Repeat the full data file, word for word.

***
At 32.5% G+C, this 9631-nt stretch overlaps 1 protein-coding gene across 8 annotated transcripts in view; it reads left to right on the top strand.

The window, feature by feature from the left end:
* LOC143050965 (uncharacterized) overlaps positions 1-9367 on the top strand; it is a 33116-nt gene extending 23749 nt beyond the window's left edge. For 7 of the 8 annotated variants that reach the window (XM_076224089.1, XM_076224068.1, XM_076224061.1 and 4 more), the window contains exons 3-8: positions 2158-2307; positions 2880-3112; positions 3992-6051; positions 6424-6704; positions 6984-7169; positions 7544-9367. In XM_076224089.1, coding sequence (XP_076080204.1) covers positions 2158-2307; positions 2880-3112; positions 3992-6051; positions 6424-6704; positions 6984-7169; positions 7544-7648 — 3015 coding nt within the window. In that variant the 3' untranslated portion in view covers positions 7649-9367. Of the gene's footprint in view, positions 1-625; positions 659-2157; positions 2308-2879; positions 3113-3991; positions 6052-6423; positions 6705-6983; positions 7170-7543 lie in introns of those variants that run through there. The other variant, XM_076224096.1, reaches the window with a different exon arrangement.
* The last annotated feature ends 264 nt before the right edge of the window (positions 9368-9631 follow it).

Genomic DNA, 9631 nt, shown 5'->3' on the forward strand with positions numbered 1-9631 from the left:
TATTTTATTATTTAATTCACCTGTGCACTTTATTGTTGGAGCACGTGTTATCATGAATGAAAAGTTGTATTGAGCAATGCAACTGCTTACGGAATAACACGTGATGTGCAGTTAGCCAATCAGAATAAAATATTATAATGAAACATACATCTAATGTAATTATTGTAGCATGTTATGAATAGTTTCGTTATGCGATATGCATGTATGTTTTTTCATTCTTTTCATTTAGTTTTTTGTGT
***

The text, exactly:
At 32.5% G+C, this 9631-nt stretch overlaps 1 protein-coding gene across 8 annotated transcripts in view; it reads left to right on the top strand.

The window, feature by feature from the left end:
* LOC143050965 (uncharacterized) overlaps positions 1-9367 on the top strand; it is a 33116-nt gene extending 23749 nt beyond the window's left edge. For 7 of the 8 annotated variants that reach the window (XM_076224089.1, XM_076224068.1, XM_076224061.1 and 4 more), the window contains exons 3-8: positions 2158-2307; positions 2880-3112; positions 3992-6051; positions 6424-6704; positions 6984-7169; positions 7544-9367. In XM_076224089.1, coding sequence (XP_076080204.1) covers positions 2158-2307; positions 2880-3112; positions 3992-6051; positions 6424-6704; positions 6984-7169; positions 7544-7648 — 3015 coding nt within the window. In that variant the 3' untranslated portion in view covers positions 7649-9367. Of the gene's footprint in view, positions 1-625; positions 659-2157; positions 2308-2879; positions 3113-3991; positions 6052-6423; positions 6705-6983; positions 7170-7543 lie in introns of those variants that run through there. The other variant, XM_076224096.1, reaches the window with a different exon arrangement.
* The last annotated feature ends 264 nt before the right edge of the window (positions 9368-9631 follow it).

Genomic DNA, 9631 nt, shown 5'->3' on the forward strand with positions numbered 1-9631 from the left:
TATTTTATTATTTAATTCACCTGTGCACTTTATTGTTGGAGCACGTGTTATCATGAATGAAAAGTTGTATTGAGCAATGCAACTGCTTACGGAATAACACGTGATGTGCAGTTAGCCAATCAGAATAAAATATTATAATGAAACATACATCTAATGTAATTATTGTAGCATGTTATGAATAGTTTCGTTATGCGATATGCATGTATGTTTTTTCATTCTTTTCATTTAGTTTTTTGTGT